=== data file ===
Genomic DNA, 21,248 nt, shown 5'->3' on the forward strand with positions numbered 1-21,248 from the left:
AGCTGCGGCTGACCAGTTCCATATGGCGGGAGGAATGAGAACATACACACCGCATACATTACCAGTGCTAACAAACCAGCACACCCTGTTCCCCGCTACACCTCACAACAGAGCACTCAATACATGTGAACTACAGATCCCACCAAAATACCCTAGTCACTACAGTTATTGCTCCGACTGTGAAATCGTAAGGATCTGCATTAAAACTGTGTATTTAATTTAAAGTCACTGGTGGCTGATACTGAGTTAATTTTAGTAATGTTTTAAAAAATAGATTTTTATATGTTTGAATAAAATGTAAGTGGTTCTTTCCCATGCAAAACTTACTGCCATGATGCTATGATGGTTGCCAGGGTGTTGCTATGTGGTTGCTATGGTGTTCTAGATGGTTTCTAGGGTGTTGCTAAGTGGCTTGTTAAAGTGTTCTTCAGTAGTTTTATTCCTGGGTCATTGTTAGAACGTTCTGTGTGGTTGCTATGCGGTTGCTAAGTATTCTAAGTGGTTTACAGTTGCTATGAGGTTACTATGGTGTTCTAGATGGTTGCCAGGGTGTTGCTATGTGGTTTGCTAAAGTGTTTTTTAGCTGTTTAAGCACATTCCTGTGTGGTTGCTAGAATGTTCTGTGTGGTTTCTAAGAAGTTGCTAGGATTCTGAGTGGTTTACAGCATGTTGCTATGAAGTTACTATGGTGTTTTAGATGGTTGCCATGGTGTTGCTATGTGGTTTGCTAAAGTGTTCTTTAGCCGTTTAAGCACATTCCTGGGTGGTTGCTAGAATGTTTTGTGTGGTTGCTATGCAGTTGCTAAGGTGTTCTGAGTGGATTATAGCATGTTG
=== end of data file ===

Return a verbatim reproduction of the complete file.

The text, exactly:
Genomic DNA, 21,248 nt, shown 5'->3' on the forward strand with positions numbered 1-21,248 from the left:
AGCTGCGGCTGACCAGTTCCATATGGCGGGAGGAATGAGAACATACACACCGCATACATTACCAGTGCTAACAAACCAGCACACCCTGTTCCCCGCTACACCTCACAACAGAGCACTCAATACATGTGAACTACAGATCCCACCAAAATACCCTAGTCACTACAGTTATTGCTCCGACTGTGAAATCGTAAGGATCTGCATTAAAACTGTGTATTTAATTTAAAGTCACTGGTGGCTGATACTGAGTTAATTTTAGTAATGTTTTAAAAAATAGATTTTTATATGTTTGAATAAAATGTAAGTGGTTCTTTCCCATGCAAAACTTACTGCCATGATGCTATGATGGTTGCCAGGGTGTTGCTATGTGGTTGCTATGGTGTTCTAGATGGTTTCTAGGGTGTTGCTAAGTGGCTTGTTAAAGTGTTCTTCAGTAGTTTTATTCCTGGGTCATTGTTAGAACGTTCTGTGTGGTTGCTATGCGGTTGCTAAGTATTCTAAGTGGTTTACAGTTGCTATGAGGTTACTATGGTGTTCTAGATGGTTGCCAGGGTGTTGCTATGTGGTTTGCTAAAGTGTTTTTTAGCTGTTTAAGCACATTCCTGTGTGGTTGCTAGAATGTTCTGTGTGGTTTCTAAGAAGTTGCTAGGATTCTGAGTGGTTTACAGCATGTTGCTATGAAGTTACTATGGTGTTTTAGATGGTTGCCATGGTGTTGCTATGTGGTTTGCTAAAGTGTTCTTTAGCCGTTTAAGCACATTCCTGGGTGGTTGCTAGAATGTTTTGTGTGGTTGCTATGCAGTTGCTAAGGTGTTCTGAGTGGATTATAGCATGTTG